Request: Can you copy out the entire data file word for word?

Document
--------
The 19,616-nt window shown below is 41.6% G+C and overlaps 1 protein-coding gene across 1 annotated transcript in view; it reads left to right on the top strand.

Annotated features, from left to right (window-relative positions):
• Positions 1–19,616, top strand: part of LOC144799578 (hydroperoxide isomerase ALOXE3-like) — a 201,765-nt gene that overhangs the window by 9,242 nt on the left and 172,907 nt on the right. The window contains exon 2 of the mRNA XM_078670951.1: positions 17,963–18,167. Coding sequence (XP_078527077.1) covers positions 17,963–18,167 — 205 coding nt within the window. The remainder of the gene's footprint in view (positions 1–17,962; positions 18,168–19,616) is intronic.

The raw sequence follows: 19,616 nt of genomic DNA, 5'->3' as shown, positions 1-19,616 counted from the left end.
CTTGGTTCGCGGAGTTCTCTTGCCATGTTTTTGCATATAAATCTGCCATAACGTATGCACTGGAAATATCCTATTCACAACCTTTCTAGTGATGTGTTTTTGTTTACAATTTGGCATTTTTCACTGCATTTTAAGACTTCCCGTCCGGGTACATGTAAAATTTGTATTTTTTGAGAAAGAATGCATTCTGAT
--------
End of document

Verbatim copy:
The 19,616-nt window shown below is 41.6% G+C and overlaps 1 protein-coding gene across 1 annotated transcript in view; it reads left to right on the top strand.

Annotated features, from left to right (window-relative positions):
• Positions 1–19,616, top strand: part of LOC144799578 (hydroperoxide isomerase ALOXE3-like) — a 201,765-nt gene that overhangs the window by 9,242 nt on the left and 172,907 nt on the right. The window contains exon 2 of the mRNA XM_078670951.1: positions 17,963–18,167. Coding sequence (XP_078527077.1) covers positions 17,963–18,167 — 205 coding nt within the window. The remainder of the gene's footprint in view (positions 1–17,962; positions 18,168–19,616) is intronic.

The raw sequence follows: 19,616 nt of genomic DNA, 5'->3' as shown, positions 1-19,616 counted from the left end.
CTTGGTTCGCGGAGTTCTCTTGCCATGTTTTTGCATATAAATCTGCCATAACGTATGCACTGGAAATATCCTATTCACAACCTTTCTAGTGATGTGTTTTTGTTTACAATTTGGCATTTTTCACTGCATTTTAAGACTTCCCGTCCGGGTACATGTAAAATTTGTATTTTTTGAGAAAGAATGCATTCTGAT